|Above: Jeriah Hildwine, left, with Tom Torluemke, right, at Linda Warren Projects, 327 N. Aberdeen, Chicago, IL, on March 16, 2012.|
Not too familiar with the geography of the place prior to our arrival, Steph picked the neighborhood where she thought that she wanted to live. We ended up in Belmont Heights on the Northwest Side--technically within Chicago, but basically indistinguishable from the adjacent Village of River Grove. It was pretty in September, in a suburban, tree-lined sort of way. I needed work. And so I started walking the blocks around our residence, submitting applications for employment wherever they were taken. Within a week of beginning my job search I was hired at River Grove Ace Hardware.
|Above: Jeriah Hildwine outside Studio 1020's "The First Ward Ball" at 3220 N. Lincoln, Chicago, IL, on July 31, 2011.|
|Above: Jeriah Hildwine with his longsword, photographed in a gangway near the intersection of Damen and Foster, Chicago, IL, on September 21, 2013.|
|Above: Jeriah Hildwine as a bat in "Flesh and Bone," curated by Stephanie Burke, Annie Heckman, and himself, at Co-Prosperity Sphere, 3219 S. Morgan, Chicago, IL, on October 30, 2010.|
After my solo show at Linda Warren Projects, I started applying for full-time teaching jobs again. I sold one piece from the show at Linda's, and a couple others out of my studio (each time I asked Linda if she wanted to handle the sale, but she let me keep everything from my studio sales, which was very kind of her). It was nice, but never more than frosting on my teaching income, which was barely enough to get by on. Four different institutions means a hell of a commute. Some days were 14 hours long, from the moment I left home til the moment I got home at night. I did get a lot of reading done on the CTA, though.
|Above: Jeriah Hildwine visiting with Meredith Weber during the opening reception for his show "Living Dead Girls" at Linda Warren Projects, 327 N. Aberdeen, Chicago, IL, on April 27, 2012.|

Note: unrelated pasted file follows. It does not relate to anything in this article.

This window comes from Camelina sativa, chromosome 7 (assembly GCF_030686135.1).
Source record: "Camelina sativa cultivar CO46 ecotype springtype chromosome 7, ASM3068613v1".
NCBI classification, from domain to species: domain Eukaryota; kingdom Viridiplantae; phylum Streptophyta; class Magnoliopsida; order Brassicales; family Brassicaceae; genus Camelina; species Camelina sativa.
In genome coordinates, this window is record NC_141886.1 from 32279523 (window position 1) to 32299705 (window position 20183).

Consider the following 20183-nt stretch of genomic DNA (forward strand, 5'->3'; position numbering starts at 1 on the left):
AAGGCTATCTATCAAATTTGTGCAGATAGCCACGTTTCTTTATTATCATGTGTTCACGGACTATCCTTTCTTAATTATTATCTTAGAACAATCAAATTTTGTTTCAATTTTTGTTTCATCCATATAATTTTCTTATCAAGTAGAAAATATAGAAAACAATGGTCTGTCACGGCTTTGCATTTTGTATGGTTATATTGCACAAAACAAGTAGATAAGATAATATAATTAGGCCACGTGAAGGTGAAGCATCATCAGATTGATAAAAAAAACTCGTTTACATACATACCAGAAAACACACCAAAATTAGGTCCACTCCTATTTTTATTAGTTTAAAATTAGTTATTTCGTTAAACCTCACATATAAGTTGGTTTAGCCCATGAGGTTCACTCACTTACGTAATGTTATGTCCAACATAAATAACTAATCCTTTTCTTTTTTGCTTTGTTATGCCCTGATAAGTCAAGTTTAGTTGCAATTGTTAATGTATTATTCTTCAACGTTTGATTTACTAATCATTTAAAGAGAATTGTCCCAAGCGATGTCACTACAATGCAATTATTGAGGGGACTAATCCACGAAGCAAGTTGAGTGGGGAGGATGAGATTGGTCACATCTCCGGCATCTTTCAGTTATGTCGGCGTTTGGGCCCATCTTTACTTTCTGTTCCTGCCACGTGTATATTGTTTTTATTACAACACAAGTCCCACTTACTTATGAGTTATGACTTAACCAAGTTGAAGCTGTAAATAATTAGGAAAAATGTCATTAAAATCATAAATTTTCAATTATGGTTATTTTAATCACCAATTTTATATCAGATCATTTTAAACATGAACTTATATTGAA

I look back on Chicago fondly, and with some regret at having left. The art scene there is and was fantastic. So much more approachable than New York or LA, both of which have more art, and some better, but I really appreciate the way you can just walk into a gallery in Chicago and be part of it. I had hoped to maintain my relationship with Linda Warren after my departure, but unfortunately that hasn't worked out as I'd hoped. I maintained a studio in Chicago for a year and flew in every month or so for the first year I was gone, but it just proved too difficult to schedule a follow-up studio visit for second show. Long-distance relationships have their challenges. I don't have any hard feelings towards Linda and hope to work with her again in the future, circumstances permitting. Failing that, I'd love to show with another gallery in Chicago. It's a great scene and I really do miss it. I have been back several times to participate in group shows at Peregrine Program, The Franklin, and Co-Prosperity Sphere, as well as with you (Paul Germanos) in your show at Antena, and it's always a great time.
|Above: Jeriah Hildwine and Stephanie Burke, co-curator, with Andrew Blackley and Steve Ruiz, of "Quarterly Site #4" at LVL3, 1452 N. Milwaukee, Chicago, IL, on October 9, 2010.|
Social media, blogs, and print publications are all great. Websites are important. But in the end, physicality is still foremost. Place matters, absolutely. You need to be able to hug, shake hands, get drunk with people, see work in person. That's what I miss most about Chicago. It was a great art scene to be a part of, big and vibrant but not closed off. Flagstaff is so small; there are a couple of cool galleries here (and a bunch of regional craft galleries which are great if you like ceramics, landscapes, etc.), but it's just small. If slow sales and few collectors was a challenge in Chicago, it's far worse in Flagstaff. You really can't sell challenging work here. There's very little money, and what money there is tends to be Phoenix tourist money, and they want paintings of aspens, of horses, of the mountains or the Grand Canyon. I still show here, when I can, and I'm working on relationships with the galleries here. But even the dealers tell me how hard it is to sell grown-up work here. So I'd love to show outside of Flagstaff as well, and especially back in Chicago.
- May 8, 2015 (C) Jeriah Hildwine
Learn more about Jeriah and his work by visiting his website: http://jeriahhildwine.com/home.html
Read more of Jeriah's thoughts on leaving Chicago in an article published nine months ago, on the occasion of his first year away from the city: http://badatsports.com/2014/one-year-away-from-chicago/
Images (1-6) above copyright (C) 2010-2013 Paul Germanos.
Edited by Paul Germanos. Apologies for errors and omissions. Contact using the information at right.